If there is one constant in TravelPlex’s blogs, it’s trying to alert the traveling public of any dangers that may await them on their next trip. While we don’t want to be alarmists, there are security and safety concerns travelers need to be aware of. This week we are again addressing airport Wi-Fi and the extreme lack of security.

A recent study of airport wi-fi systems showed that travelers logging on to these networks are extremely vulnerable.

Signs of discontent with the sharing economy are beginning to surface among travelers as a growing number of unsatisfactory experiences has come to light. Misrepresentation of product or service offerings, a lack of host accountability and sometimes compromised review processes are a few of the factors contributing to a growing public apprehension.

For all of you road warriors, a phone app that coordinates all your travel data is not so much a luxury as it is a necessity. For those of you using the Concur Travel tool, we hope you have the TripIt app downloaded on your phone. The basic version is free, but for $49 a year, TripIt Pro offers travelers real-time flights alerts; fare refund notifications; tracks reward program points; alerts you to any travel delays / gate changes, and much more.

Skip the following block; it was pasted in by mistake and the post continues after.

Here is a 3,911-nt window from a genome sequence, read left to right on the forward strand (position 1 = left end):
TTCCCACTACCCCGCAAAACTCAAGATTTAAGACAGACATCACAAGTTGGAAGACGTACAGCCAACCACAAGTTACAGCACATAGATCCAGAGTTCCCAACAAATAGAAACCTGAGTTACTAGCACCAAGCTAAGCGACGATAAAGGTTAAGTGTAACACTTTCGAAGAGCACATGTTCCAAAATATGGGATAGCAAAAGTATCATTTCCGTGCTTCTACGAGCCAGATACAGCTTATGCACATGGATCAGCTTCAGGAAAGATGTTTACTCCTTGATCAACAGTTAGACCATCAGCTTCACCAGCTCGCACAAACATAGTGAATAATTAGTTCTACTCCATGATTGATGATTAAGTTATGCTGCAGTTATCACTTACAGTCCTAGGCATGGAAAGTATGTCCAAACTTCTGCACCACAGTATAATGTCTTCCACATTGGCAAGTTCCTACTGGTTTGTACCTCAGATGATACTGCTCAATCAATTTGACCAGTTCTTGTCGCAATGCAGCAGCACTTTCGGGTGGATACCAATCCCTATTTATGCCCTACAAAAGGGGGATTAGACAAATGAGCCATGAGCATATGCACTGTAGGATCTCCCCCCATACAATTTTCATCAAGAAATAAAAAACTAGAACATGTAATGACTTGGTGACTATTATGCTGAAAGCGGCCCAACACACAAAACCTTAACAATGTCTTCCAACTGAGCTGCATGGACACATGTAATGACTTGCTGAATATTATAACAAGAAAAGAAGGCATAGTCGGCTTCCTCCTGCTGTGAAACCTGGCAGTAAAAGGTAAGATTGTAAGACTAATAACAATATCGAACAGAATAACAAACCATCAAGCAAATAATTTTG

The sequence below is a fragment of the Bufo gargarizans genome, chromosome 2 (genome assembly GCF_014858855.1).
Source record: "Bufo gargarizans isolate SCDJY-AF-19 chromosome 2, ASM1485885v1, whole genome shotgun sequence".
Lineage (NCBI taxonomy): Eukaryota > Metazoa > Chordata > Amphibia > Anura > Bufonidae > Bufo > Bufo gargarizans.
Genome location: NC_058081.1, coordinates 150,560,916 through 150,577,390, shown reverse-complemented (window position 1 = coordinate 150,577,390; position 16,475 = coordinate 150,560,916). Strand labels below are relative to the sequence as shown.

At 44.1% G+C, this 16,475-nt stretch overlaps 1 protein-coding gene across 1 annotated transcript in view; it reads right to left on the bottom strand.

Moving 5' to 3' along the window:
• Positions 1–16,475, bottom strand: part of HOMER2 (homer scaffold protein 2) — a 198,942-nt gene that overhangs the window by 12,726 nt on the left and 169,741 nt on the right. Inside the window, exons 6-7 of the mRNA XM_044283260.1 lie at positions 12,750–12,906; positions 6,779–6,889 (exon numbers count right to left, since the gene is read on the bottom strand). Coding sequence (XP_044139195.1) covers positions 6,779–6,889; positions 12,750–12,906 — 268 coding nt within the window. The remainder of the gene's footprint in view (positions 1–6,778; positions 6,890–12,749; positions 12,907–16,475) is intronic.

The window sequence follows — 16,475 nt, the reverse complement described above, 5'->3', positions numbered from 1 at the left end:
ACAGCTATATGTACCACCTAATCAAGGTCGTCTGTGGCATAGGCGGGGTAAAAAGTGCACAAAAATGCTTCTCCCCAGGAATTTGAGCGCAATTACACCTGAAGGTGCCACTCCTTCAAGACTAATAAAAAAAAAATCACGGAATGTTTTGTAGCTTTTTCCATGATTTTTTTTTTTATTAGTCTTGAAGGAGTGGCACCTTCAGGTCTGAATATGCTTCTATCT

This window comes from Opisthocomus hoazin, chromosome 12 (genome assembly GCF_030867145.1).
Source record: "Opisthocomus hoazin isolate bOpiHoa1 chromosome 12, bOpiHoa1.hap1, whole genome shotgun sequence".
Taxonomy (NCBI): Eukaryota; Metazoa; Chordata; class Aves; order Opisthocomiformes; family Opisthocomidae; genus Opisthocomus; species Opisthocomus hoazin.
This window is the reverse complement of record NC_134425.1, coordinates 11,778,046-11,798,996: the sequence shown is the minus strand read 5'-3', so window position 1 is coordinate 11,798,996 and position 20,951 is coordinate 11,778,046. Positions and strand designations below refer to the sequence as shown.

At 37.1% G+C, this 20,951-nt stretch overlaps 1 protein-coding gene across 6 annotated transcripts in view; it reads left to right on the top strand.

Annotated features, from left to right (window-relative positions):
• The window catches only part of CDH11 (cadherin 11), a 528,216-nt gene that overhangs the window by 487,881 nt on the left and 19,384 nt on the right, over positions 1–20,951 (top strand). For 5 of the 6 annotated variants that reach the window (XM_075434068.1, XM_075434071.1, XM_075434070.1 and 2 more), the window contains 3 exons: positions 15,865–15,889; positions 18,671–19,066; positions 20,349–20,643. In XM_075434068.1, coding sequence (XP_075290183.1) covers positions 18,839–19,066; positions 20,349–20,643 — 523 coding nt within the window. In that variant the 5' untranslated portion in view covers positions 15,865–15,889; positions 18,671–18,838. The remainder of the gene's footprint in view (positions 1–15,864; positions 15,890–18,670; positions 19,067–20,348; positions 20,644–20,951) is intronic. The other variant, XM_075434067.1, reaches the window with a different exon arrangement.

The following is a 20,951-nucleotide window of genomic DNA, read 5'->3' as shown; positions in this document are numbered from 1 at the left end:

And a new service was just announced, TripIt Pro users now have access to safety ratings for nearly 30,000 neighborhoods around the world.

If you’ve been watching the incredible vacation deals for this summer and fall like I have, you’ll notice some vacations that are hard to pass up. While these are great opportunities, there is one thing that could prevent you from travelling. An expired passport. Well, not technically expired. Most people do not realize that some countries will not allow you into their country if your passport will expire within three to six months of your date of entry.

Every year, numerous research companies around the world publish their “top” lists. Top Airline. Top Hotel Chain. Top Rental Car Company. Top... well, you get it. It seems every airport, airline and hotel are at least in the top five of someone’s list. The exact science used in culminating these “Top” lists is a bit nebulous, and if you inquire as to the reporting metrics used, you will receive as varied a response as the registers themselves deliver.

Nonetheless, these opinions are rather fun to view. The accent of the research company often times dictates who they place in their “Top” lists. Research companies in the US are usually bullish on New York, Atlanta and Chicago. Research firms with European accents migrate to companies based on their continent. While this “homer” mentality is nothing new, it is the fuel for interesting debates.